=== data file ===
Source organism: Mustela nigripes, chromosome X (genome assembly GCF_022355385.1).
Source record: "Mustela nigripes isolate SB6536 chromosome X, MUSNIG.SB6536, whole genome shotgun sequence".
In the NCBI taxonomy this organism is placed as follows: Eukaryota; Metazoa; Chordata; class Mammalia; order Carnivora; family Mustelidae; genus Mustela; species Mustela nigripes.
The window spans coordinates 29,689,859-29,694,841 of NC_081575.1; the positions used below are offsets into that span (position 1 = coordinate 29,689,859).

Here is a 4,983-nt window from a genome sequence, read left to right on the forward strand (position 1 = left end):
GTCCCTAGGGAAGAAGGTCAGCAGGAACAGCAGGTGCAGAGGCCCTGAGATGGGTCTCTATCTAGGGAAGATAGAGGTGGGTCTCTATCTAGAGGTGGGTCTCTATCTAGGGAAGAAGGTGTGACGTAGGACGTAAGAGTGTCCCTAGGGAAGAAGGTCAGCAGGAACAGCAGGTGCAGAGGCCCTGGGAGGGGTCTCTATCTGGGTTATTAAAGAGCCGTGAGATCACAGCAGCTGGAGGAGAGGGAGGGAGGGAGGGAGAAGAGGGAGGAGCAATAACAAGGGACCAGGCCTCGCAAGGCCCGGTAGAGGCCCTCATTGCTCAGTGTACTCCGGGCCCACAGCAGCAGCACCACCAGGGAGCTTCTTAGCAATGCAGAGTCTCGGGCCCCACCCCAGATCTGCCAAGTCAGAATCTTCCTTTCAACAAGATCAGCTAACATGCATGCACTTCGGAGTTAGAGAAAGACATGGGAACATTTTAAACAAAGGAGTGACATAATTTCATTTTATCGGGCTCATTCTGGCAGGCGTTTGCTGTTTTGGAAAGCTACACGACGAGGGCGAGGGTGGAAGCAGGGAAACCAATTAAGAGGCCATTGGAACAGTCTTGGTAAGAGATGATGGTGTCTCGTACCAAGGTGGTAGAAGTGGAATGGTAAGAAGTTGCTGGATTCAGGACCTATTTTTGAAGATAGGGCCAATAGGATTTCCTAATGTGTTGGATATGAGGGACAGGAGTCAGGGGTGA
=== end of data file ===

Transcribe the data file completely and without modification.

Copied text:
Source organism: Mustela nigripes, chromosome X (genome assembly GCF_022355385.1).
Source record: "Mustela nigripes isolate SB6536 chromosome X, MUSNIG.SB6536, whole genome shotgun sequence".
In the NCBI taxonomy this organism is placed as follows: Eukaryota; Metazoa; Chordata; class Mammalia; order Carnivora; family Mustelidae; genus Mustela; species Mustela nigripes.
The window spans coordinates 29,689,859-29,694,841 of NC_081575.1; the positions used below are offsets into that span (position 1 = coordinate 29,689,859).

Here is a 4,983-nt window from a genome sequence, read left to right on the forward strand (position 1 = left end):
GTCCCTAGGGAAGAAGGTCAGCAGGAACAGCAGGTGCAGAGGCCCTGAGATGGGTCTCTATCTAGGGAAGATAGAGGTGGGTCTCTATCTAGAGGTGGGTCTCTATCTAGGGAAGAAGGTGTGACGTAGGACGTAAGAGTGTCCCTAGGGAAGAAGGTCAGCAGGAACAGCAGGTGCAGAGGCCCTGGGAGGGGTCTCTATCTGGGTTATTAAAGAGCCGTGAGATCACAGCAGCTGGAGGAGAGGGAGGGAGGGAGGGAGAAGAGGGAGGAGCAATAACAAGGGACCAGGCCTCGCAAGGCCCGGTAGAGGCCCTCATTGCTCAGTGTACTCCGGGCCCACAGCAGCAGCACCACCAGGGAGCTTCTTAGCAATGCAGAGTCTCGGGCCCCACCCCAGATCTGCCAAGTCAGAATCTTCCTTTCAACAAGATCAGCTAACATGCATGCACTTCGGAGTTAGAGAAAGACATGGGAACATTTTAAACAAAGGAGTGACATAATTTCATTTTATCGGGCTCATTCTGGCAGGCGTTTGCTGTTTTGGAAAGCTACACGACGAGGGCGAGGGTGGAAGCAGGGAAACCAATTAAGAGGCCATTGGAACAGTCTTGGTAAGAGATGATGGTGTCTCGTACCAAGGTGGTAGAAGTGGAATGGTAAGAAGTTGCTGGATTCAGGACCTATTTTTGAAGATAGGGCCAATAGGATTTCCTAATGTGTTGGATATGAGGGACAGGAGTCAGGGGTGA